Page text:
After a series of high-profile iOS apps have been revealed to surreptitiously upload address book information to their servers, Apple says it plans to require apps to get user approval before collecting data.
Mar 17, 2012
Apple is working towards the summer release of OS X 10.8, aka Mountain Lion, and to that end it's released a 2nd Developer Preview to, well, developers. The change log shows that there are still a lot of unfinished edges in the OS, from Game Center to AirPlay to the Notes app. However, one thing you wouldn't know until you ran it is that there's a new privacy feature. Dustin Curtis discovered that when an app attempts to access your contacts, OS X pops up a dialog box asking your permission. Once you grant it, there's a new section in the Security preferences that lists all the apps you've granted permission to.Read Article >
Obviously, the feature is a response to the privacy issues that were raised last month with iOS, which allows any app to access contact information without permission. Apple promised that it would release an update to iOS that would require explicit permission, but made no such promise for OS X. Desktop operating systems typically offer a much wider array of permissions to apps, though Apple is taking steps to lock that down a bit in Mountain Lion. App sandboxing is one step, and now this permissions dialog is another. As for iOS, Apple hasn't yet said which version would implement the contact permissions dialog, but it wasn't in the iOS 5.1 version the company released on March 7th.
Mar 8, 2012
Path's big 2.1 release today comes with a promise of another update coming shortly: version 2.1.1. The extra .1 on the end represents Path's intention to add "hashing" to any contact data it collects. The move is obviously a response to the fact that Path experienced the brunt of the contact collection drama last month, when it was revealed the the company was collecting address book information from its users. In response, Path deleted the data, apologized, updated its app to request permission, and has begun working with TRUSTe to get privacy certification (it's not quite there yet). Path is also taking a bit of a lead in trying to continue the conversation about mobile app privacy, working with Lookout Mobile Security. Path was definitely not the only app that was collecting this information, but it's still not known how many other apps have (or still are) collecting contacts from users.Read Article >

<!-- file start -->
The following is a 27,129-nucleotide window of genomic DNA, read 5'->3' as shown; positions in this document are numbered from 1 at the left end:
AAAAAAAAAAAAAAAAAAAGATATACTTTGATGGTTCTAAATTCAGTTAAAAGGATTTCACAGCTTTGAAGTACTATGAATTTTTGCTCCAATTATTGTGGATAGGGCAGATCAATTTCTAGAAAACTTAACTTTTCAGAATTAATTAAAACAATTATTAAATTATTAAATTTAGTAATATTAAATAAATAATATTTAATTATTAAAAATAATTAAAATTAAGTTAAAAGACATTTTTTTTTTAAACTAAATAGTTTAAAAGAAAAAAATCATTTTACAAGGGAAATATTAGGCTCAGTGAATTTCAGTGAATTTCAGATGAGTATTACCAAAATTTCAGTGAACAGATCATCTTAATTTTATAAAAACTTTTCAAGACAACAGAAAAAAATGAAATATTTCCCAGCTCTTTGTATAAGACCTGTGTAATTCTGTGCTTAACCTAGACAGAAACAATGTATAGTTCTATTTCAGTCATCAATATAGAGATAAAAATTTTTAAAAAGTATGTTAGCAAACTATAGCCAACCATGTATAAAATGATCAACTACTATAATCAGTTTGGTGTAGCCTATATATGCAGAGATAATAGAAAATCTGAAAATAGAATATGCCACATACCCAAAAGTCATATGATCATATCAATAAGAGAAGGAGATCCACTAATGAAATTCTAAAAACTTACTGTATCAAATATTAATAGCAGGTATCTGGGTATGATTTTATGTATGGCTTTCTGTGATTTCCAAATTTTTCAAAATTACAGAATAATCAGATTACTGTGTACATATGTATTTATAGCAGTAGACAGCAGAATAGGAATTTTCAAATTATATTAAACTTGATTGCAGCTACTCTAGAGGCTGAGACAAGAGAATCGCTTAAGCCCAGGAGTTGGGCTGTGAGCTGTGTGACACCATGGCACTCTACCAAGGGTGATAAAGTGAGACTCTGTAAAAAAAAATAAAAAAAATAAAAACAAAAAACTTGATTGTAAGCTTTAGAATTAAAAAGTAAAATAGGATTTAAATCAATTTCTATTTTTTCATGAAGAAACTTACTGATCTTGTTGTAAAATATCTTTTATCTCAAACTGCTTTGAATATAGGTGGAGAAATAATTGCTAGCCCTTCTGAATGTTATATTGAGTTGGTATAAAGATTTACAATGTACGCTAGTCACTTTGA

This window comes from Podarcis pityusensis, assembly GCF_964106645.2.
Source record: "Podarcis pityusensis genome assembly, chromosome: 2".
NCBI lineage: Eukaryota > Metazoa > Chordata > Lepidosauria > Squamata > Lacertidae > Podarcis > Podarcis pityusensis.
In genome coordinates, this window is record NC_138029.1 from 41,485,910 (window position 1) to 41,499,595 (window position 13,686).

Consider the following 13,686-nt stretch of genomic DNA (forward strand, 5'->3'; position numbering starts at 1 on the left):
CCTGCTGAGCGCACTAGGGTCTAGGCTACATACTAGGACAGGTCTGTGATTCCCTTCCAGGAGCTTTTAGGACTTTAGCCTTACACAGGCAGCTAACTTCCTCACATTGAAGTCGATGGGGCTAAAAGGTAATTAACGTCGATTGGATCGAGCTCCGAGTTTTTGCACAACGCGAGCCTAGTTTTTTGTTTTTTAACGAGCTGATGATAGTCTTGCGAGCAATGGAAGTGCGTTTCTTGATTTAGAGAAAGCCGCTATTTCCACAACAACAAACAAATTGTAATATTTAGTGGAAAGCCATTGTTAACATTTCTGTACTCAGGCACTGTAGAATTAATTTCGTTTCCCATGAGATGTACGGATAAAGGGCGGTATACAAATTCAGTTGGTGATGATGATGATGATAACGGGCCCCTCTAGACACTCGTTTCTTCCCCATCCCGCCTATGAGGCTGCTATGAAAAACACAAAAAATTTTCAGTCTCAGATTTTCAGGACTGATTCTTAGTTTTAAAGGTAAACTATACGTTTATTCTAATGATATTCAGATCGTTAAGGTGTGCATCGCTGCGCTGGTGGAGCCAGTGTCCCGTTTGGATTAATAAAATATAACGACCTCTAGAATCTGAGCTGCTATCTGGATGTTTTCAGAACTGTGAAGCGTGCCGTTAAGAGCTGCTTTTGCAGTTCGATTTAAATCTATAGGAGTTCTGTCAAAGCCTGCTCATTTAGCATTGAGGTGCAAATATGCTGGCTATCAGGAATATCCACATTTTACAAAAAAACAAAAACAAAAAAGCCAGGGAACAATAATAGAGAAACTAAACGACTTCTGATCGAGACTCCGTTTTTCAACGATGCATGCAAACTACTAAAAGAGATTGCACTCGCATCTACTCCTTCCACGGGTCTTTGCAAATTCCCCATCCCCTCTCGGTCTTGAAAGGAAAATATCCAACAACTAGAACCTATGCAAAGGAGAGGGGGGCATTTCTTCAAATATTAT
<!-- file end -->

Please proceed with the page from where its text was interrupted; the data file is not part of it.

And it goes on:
One of the ideal solutions to collecting address book data is to anonymize it before it's uploaded, a process called "Hashing" that still allows for contact matching but doesn't reveal the content of the data to anybody. No word yet on when the .1 update will come.